Deer Resistant Plants

Showing 137–138 of 138 results

  • Veronica prostrata syn. V. rupestris Sprawling speedwell, Harebell speedwelll Z 4-8

    From midspring to midsummer short blue spikes above prostrate foliage.

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    $7.95/pot

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    From midspring to midsummer short blue spikes above prostrate foliage.

    Size: 6” x 18”spreads
    Care: sun to part shade in moist well-drained soil.
    Native: Europe
    Wildlife Value: Deer and rabbit resistant.
    Awards: Royal Horticultural Society Award of Garden Merit.

    In gardens since at least 1762 (Linnaeus). Bloomed for 4 or more months in rock garden at Edinburgh Botanic Garden (The Garden, Jan. 1876.)

  • Yucca filamentosa, Adam’s Needle, Silk grass Z 5-9

    tall stalks bearing alabaster bells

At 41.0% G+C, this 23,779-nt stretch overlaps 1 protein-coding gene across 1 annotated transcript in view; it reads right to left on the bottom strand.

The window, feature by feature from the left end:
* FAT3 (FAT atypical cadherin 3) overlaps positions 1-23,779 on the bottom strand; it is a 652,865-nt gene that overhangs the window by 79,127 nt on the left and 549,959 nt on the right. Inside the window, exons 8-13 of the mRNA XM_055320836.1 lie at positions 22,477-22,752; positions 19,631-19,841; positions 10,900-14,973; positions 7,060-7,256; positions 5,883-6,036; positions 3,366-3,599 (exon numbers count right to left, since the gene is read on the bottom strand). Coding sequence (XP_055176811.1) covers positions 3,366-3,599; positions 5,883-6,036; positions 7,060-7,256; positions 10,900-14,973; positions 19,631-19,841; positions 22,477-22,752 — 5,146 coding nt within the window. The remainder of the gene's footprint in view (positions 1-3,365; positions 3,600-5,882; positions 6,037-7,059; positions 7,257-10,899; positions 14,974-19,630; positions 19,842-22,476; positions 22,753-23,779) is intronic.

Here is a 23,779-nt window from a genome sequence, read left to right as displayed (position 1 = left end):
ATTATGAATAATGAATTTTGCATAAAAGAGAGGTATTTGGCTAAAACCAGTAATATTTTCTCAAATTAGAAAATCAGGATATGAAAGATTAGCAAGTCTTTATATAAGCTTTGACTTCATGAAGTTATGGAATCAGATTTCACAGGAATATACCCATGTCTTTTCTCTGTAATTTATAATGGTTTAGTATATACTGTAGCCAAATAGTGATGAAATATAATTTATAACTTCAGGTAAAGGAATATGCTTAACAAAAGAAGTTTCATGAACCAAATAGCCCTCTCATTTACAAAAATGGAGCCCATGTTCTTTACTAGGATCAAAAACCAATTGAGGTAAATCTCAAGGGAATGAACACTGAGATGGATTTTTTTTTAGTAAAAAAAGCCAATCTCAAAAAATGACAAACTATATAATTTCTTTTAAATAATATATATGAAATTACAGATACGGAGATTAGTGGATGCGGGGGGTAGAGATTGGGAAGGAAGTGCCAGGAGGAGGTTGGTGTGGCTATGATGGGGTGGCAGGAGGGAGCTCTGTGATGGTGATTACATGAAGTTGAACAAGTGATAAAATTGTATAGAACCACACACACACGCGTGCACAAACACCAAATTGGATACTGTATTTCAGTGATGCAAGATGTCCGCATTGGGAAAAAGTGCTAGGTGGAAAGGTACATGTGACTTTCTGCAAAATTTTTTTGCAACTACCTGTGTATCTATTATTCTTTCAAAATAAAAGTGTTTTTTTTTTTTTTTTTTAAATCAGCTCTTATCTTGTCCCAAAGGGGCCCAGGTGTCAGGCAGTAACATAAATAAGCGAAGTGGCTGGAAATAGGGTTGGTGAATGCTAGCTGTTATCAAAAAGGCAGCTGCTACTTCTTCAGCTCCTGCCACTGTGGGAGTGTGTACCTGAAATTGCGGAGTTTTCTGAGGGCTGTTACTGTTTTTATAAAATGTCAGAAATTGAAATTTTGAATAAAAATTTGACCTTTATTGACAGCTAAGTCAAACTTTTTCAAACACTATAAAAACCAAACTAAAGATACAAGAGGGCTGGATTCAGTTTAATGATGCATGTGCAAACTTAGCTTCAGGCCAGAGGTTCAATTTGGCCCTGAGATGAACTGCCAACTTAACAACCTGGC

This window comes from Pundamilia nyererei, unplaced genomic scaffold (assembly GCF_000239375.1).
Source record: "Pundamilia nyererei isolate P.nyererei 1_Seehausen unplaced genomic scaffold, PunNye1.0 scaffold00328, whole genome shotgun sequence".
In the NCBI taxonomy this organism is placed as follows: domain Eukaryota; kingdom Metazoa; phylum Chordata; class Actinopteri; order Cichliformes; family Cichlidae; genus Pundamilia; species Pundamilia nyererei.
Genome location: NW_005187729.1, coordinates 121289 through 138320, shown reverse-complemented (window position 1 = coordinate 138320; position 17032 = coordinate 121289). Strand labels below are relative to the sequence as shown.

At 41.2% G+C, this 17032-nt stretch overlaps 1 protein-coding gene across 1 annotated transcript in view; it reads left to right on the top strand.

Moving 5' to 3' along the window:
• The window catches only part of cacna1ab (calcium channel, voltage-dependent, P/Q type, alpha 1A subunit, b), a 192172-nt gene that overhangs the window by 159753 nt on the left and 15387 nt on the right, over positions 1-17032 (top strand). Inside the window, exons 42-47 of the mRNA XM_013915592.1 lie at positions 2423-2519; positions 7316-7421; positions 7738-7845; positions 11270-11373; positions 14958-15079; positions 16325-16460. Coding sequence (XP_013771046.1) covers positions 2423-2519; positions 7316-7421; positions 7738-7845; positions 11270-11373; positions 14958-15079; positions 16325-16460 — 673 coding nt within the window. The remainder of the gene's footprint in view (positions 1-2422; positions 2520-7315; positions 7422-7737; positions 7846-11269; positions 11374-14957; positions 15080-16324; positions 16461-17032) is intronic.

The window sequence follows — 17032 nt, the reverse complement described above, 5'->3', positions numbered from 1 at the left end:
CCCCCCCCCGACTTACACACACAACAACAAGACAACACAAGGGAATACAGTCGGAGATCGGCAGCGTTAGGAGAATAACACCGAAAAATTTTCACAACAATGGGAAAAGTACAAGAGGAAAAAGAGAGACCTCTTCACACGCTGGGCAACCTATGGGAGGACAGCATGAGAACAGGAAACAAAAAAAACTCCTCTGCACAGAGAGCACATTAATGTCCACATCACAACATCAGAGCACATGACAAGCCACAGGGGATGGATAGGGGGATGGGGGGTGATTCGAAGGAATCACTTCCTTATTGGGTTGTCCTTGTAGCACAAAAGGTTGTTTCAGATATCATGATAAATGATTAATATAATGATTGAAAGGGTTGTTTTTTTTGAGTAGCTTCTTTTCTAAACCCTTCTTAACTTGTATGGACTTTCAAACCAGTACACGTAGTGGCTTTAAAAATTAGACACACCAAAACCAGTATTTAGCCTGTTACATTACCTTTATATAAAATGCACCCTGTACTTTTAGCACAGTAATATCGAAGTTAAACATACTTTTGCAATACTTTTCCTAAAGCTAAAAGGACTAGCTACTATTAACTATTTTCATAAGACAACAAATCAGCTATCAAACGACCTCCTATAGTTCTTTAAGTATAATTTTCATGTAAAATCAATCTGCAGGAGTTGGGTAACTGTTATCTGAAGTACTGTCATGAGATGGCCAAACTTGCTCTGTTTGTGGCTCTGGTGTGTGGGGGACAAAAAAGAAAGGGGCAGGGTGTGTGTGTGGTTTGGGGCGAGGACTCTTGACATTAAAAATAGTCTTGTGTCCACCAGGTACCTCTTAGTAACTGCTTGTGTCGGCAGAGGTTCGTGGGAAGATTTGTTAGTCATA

$9.95/bareroot

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    Yucca filamentosa syn. Yucca americana Adam’s Needle, Silk grass  Z 5-9
    Six foot tall stalks bearing alabaster bells tower over clumps of swordlike leaves with margins of curly threads in July and August.

    Size: 30" leaves - 5' flower x 5'
    Care: full sun, moist well-drained to well-drained soil. Drought tolerant
    Native: New Jersey to Florida
    Wildlife Value: It’s only pollinator is the Yucca moth and the Yucca is the only food source for the Yucca moth in a mutually beneficial relationship.
    Awards: England's Royal Horticultural Society Award of Garden Merit; Cary Award Distinctive Plants for New England and Elisabeth Carey Miller Botanical Garden Great Plant Pick.

    In 1596 Gerard named the genus Yucca from the incorrectly identified plant, the Iucca.  Filimentosa is from the Latin filum meaning “thread” because of the threads on the leaf margins.  Colonists cut the leaves of Y. filamentosa to make thread.  Indians used the root as an ingredient in bread, to make suds for cleaning and the leaf fibers to make clothes.  For the Cherokee it cured diabetes and skin sores, induced sleep in people and drugged fish for an easier catch.  Tradescant the Younger collected this in Virginia before 1640. Both Gerard and Parkinson grew Yucca filamentosa in their personal gardens.  Jefferson planted it  in 1794 and called it “beargrass.”